Tap Sports Baseball 2015 Review: New Season, Same Game

The Good

One-touch gameplay makes for perfect bite-sized helpings of baseball.

Full complement of real big league players.

Pleasantly deep stats for an arcade-oriented game.

The Bad

Strangely stiff animations.

The same game as last season, for all intents and purposes.

There are times when several different cliches and famous quotes can apply to the same thing. For Tap Sports Baseball 2015, it could be, “If it ain’t broke, don’t fix it.” Or given the sport, maybe we should go Yogi Berra with “déjà vu all over again.” Either way, there’s no getting around the fact that this game is almost exactly the same as last year’s edition, which is good if you never tried that one, and maybe not so great if you invested a lot of time and/or money in it.

In case you’re new to the series, a brief review is in order. Tap Sports Baseball 2015 sits in-between an arcade sports game and a sim, though leaning much more toward the former than the latter. It features intutive one-touch gameplay where you simply have to time your swing properly at the plate — only it’s not quite as easy as it sounds, because pitchers have the entire repertoire of fastballs, change-ups and breaking pitches used in real life, and they all look different.

tsb2015-gameplayYou also have strategic control of your team in-game, as you can steal, bunt and make substitutions just like you’d expect. Pitching and defense are handled by the AI, which is a perfect arrangement for asynchronous head-to-head play. Simply play your half-inning on offense and wait to see what your opponent does before it’s your turn to bat again.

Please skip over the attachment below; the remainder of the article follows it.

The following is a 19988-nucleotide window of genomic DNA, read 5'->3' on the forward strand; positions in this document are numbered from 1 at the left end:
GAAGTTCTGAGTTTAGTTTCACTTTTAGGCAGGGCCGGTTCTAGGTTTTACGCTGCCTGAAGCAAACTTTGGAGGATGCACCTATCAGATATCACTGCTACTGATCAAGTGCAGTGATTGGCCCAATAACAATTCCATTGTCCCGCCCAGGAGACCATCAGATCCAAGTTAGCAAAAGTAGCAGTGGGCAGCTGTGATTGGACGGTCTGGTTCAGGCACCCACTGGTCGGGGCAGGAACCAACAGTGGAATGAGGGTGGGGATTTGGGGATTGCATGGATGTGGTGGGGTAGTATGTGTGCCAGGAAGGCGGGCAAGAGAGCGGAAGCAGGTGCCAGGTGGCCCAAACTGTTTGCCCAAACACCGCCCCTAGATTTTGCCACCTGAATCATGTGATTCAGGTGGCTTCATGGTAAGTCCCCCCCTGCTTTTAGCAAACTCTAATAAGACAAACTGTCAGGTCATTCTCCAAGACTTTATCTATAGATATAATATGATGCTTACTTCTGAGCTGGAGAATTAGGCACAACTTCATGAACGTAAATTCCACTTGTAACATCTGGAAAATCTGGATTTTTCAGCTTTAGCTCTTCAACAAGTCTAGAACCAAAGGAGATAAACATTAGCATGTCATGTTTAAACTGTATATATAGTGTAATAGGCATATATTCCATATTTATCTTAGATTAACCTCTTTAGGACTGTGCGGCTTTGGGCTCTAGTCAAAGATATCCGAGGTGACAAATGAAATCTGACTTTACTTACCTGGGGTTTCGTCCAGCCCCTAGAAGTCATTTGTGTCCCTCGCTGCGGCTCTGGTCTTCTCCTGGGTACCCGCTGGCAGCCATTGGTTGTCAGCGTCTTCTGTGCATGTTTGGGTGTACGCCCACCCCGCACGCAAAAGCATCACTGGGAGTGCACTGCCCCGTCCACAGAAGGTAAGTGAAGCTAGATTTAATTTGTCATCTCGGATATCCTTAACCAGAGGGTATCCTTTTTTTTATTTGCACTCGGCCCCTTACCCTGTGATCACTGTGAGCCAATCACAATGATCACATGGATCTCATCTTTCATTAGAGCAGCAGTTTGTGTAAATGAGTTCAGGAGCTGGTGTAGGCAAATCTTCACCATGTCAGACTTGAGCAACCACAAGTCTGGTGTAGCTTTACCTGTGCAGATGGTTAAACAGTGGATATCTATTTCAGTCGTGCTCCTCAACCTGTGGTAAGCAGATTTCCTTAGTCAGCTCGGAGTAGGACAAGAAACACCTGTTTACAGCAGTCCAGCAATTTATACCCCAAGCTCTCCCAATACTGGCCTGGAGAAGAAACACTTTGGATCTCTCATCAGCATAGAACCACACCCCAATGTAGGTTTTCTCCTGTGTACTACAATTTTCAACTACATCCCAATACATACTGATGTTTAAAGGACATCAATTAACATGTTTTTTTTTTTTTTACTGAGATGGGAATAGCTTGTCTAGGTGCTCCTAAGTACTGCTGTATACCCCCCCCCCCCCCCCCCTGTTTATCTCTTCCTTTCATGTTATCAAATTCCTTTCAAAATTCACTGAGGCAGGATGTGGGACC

The game system is slightly confusing, what with different tickets and the ability to occsionally play a whole 9-inning game at one time, as the AI simply simulates all of the opposing team’s offensive frames in super quick style.

In-between games, you can spend both regular and premium currency to improve your team by obtaining “draft picks,” which give you random players of various rarities you can add to your squad. These are real Major League Baseball players, by the way, as the MLBPA license allows Glu to use David Ortiz’s smiling face as well as the names and likenesses of all the other current 2015 athletes.


No MLB license means the uniforms are generic, though you can unlock all kinds of jersey and pants sets that resemble modern and old time outfits for your favorite team. Graphically, Tap Sports Baseball 2015 has impressive detail in the player and ballpark models, though the animations remain as stiff as ever, almost like you’re watching the first generation of some kind of sporting robots play the national pastime. It doesn’t affect play since the outcomes of each at-bat aren’t physics-based, but it’s still a bit off-putting at times.

tsb2015-run-scoresIn fact, that might be the most puzzling thing that’s stayed the same. It’s pretty obvious this is built on the same engine as the last game, which is fine, because it worked well. It’s just a bit unusual that Glu decided to carry the whole thing over, warts and all. Except for the option to “rent” five-star players for a limited number of games, it’s hard to even pick something out that is different this year, and the number one request among early user reviews is to be able to port teams gamers have already spent time building up last season.

Could this have simply been an update to the pre-existing Tap Sports Baseball, with new rosters and maybe a few extra tweaks? Probably. But it is what it is, and if Glu figures it can get more people to download it for free with the year in the title, I’m going to guess that’s the way to go. It just doesn’t seem like enough motivation to get people invested in the previous game to upgrade to something that is essentially the same.

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